And in telling Philip and the other apostles once again Who He was, He was promising to give them the very Holy Spirit within Himself so that God could do His work through them as well.

One more glimpse, this time from someone other than John:

In your relationships with one another, have the same mindset as Christ Jesus:

Who, being in very nature God,
did not consider equality with God something to be used to his own advantage;
rather, he made himself nothing
by taking the very nature of a servant,
being made in human likeness.
And being found in appearance as a man,
he humbled himself
by becoming obedient to death—
even death on a cross!

Therefore God exalted him to the highest place
and gave him the name that is above every name,
that at the name of Jesus every knee should bow,
in heaven and on earth and under the earth,
and every tongue acknowledge that Jesus Christ is Lord,
to the glory of God the Father. ~ Philippians 2:5-11

God became a single cell; a nothing; a thing invisible except through a microscope. God became a baby. A young man. A servant.

A sacrifice.

God intended all of this to happen, and that was why it was as good as done as soon as Jesus was born, and the angels could sing praise at His birth for what He would yet do as a man, and a servant, and a sacrifice.

Jesus showed us that God could be in and among man, so that God could continue His work in us and among us and through us by His own Holy Spirit.

Jesus showed us that we could be born anew; become something very different, something still like a human being on the outside, but full of grace and truth and God within.

Jesus showed us that the true glory of God is to serve, to give, to be given and spent out and used up in love to others.

He gave up a throne in heaven to wash dirty feet.

He gave up being in the Presence of God in order to be the Presence of God.

He surrendered His life there to surrender it again here, and to give it abundantly and without measure to anyone who hears and believes and asks.

Yes, Virginia, There Was a Saint Nicholas

At a time in history when mankind’s faith is an ocean at low ebb – when it’s difficult for adults or children to believe in anything because of man’s failure and perhaps inability to live up to reasonable expectations – I would like to take this opportunity to reassure every man, woman and child upon this globe that Santa Claus is real.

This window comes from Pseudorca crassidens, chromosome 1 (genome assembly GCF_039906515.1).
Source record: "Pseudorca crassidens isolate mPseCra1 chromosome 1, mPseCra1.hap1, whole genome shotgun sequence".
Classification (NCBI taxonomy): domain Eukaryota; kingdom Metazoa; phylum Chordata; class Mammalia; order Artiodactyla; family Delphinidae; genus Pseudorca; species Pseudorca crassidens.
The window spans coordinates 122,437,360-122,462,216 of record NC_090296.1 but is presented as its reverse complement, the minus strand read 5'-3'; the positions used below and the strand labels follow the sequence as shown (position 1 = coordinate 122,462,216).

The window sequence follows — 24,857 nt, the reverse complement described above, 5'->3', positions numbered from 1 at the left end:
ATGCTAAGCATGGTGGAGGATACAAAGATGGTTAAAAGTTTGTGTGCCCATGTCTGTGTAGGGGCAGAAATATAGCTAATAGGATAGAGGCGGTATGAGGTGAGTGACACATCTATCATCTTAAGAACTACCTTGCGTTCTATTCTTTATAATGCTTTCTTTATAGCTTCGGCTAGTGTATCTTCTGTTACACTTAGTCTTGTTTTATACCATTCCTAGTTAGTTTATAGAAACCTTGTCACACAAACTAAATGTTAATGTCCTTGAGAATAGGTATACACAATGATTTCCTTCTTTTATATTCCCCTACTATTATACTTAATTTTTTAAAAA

He is not a mere wispy sentiment of generosity perpetuated among conspiring adults to play upon the gullibility of innocent children, nor is he simply an inflated legend of the literary and motion picture industries created to stimulate the purchase of merchandise to be given away as gifts.

He was a real person, born Nicholas of Myra a mere two hundred seventy-some years after the birth of Christ. Most of his life – and death – is fogged by mystery and legend, but we can be sure that he was a follower of Christ and a bishop of the church where he lived. And the mysteries of the miracles said to have been done by God through him as well as the legends of kindnesses done by him all share a magnificent common theme: giving … generosity … charity.

He had a great heart; he was eager to share wealth with the poor. And as the respect for certain saints grew into veneration in the centuries that followed his death, his memory was among the most celebrated and the most widely-observed. His death on December 6 was commemorated with a variety of practices and festivities. In northern Europe, he became known as Sinterklass – Saint Nicholas – and over a number of years in the English-speaking world that moniker slurred into “Santa Claus.”

Perhaps the life of Nicholas was exaggerated in that growing observance; perhaps not. But it became of such fascination that his very remains were stolen and secreted from his hometown Myra to another location – and perhaps more than one – in the hope that their presence would somehow bring God’s blessing.

What can be ascertained about Nicholas of Myra is that he serves as an inspiration for the generosity of a season marked by the giving of gifts, just as wealthy wise men gave gifts to the infant Jesus. They knew His true identity as King of Israel, but perhaps never knew that He was also King of Heaven and Earth, of all creation, of all people.